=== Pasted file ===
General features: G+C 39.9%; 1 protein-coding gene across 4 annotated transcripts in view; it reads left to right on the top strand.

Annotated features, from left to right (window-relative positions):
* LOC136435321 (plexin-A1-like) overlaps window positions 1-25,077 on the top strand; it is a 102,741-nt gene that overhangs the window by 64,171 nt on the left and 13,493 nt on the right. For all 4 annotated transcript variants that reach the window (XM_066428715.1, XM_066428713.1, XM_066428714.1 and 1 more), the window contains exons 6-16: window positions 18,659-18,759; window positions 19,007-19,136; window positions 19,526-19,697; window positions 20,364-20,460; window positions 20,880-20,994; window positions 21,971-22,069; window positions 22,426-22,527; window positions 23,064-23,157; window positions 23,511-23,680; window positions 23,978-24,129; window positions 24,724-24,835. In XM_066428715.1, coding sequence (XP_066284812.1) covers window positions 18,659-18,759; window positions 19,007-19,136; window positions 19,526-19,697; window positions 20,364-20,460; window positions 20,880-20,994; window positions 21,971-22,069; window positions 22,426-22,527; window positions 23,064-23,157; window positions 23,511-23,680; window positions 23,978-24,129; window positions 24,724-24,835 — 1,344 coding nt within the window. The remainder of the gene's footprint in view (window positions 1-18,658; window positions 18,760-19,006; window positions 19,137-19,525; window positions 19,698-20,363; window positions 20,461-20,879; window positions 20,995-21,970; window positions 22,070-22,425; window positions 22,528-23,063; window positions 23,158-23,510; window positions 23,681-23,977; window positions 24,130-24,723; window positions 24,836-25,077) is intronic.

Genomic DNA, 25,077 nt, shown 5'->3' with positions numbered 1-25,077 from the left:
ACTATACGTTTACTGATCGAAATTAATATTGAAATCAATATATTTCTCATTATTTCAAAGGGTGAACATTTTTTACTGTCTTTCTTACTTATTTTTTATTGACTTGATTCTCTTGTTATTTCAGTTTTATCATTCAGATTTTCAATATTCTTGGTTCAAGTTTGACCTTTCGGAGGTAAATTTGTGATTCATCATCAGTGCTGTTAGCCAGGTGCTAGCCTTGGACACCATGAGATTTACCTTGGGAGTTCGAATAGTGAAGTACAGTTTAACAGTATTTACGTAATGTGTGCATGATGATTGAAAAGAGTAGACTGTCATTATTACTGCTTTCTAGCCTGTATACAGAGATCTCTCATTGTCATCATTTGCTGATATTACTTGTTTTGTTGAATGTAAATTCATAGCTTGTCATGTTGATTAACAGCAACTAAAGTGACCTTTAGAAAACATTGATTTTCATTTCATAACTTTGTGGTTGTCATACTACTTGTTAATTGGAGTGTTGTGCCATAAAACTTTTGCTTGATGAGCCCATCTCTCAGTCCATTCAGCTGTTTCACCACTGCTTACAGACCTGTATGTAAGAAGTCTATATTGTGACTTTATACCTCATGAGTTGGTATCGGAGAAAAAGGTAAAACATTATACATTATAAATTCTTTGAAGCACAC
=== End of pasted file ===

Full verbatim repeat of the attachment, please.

General features: G+C 39.9%; 1 protein-coding gene across 4 annotated transcripts in view; it reads left to right on the top strand.

Annotated features, from left to right (window-relative positions):
* LOC136435321 (plexin-A1-like) overlaps window positions 1-25,077 on the top strand; it is a 102,741-nt gene that overhangs the window by 64,171 nt on the left and 13,493 nt on the right. For all 4 annotated transcript variants that reach the window (XM_066428715.1, XM_066428713.1, XM_066428714.1 and 1 more), the window contains exons 6-16: window positions 18,659-18,759; window positions 19,007-19,136; window positions 19,526-19,697; window positions 20,364-20,460; window positions 20,880-20,994; window positions 21,971-22,069; window positions 22,426-22,527; window positions 23,064-23,157; window positions 23,511-23,680; window positions 23,978-24,129; window positions 24,724-24,835. In XM_066428715.1, coding sequence (XP_066284812.1) covers window positions 18,659-18,759; window positions 19,007-19,136; window positions 19,526-19,697; window positions 20,364-20,460; window positions 20,880-20,994; window positions 21,971-22,069; window positions 22,426-22,527; window positions 23,064-23,157; window positions 23,511-23,680; window positions 23,978-24,129; window positions 24,724-24,835 — 1,344 coding nt within the window. The remainder of the gene's footprint in view (window positions 1-18,658; window positions 18,760-19,006; window positions 19,137-19,525; window positions 19,698-20,363; window positions 20,461-20,879; window positions 20,995-21,970; window positions 22,070-22,425; window positions 22,528-23,063; window positions 23,158-23,510; window positions 23,681-23,977; window positions 24,130-24,723; window positions 24,836-25,077) is intronic.

Genomic DNA, 25,077 nt, shown 5'->3' with positions numbered 1-25,077 from the left:
ACTATACGTTTACTGATCGAAATTAATATTGAAATCAATATATTTCTCATTATTTCAAAGGGTGAACATTTTTTACTGTCTTTCTTACTTATTTTTTATTGACTTGATTCTCTTGTTATTTCAGTTTTATCATTCAGATTTTCAATATTCTTGGTTCAAGTTTGACCTTTCGGAGGTAAATTTGTGATTCATCATCAGTGCTGTTAGCCAGGTGCTAGCCTTGGACACCATGAGATTTACCTTGGGAGTTCGAATAGTGAAGTACAGTTTAACAGTATTTACGTAATGTGTGCATGATGATTGAAAAGAGTAGACTGTCATTATTACTGCTTTCTAGCCTGTATACAGAGATCTCTCATTGTCATCATTTGCTGATATTACTTGTTTTGTTGAATGTAAATTCATAGCTTGTCATGTTGATTAACAGCAACTAAAGTGACCTTTAGAAAACATTGATTTTCATTTCATAACTTTGTGGTTGTCATACTACTTGTTAATTGGAGTGTTGTGCCATAAAACTTTTGCTTGATGAGCCCATCTCTCAGTCCATTCAGCTGTTTCACCACTGCTTACAGACCTGTATGTAAGAAGTCTATATTGTGACTTTATACCTCATGAGTTGGTATCGGAGAAAAAGGTAAAACATTATACATTATAAATTCTTTGAAGCACAC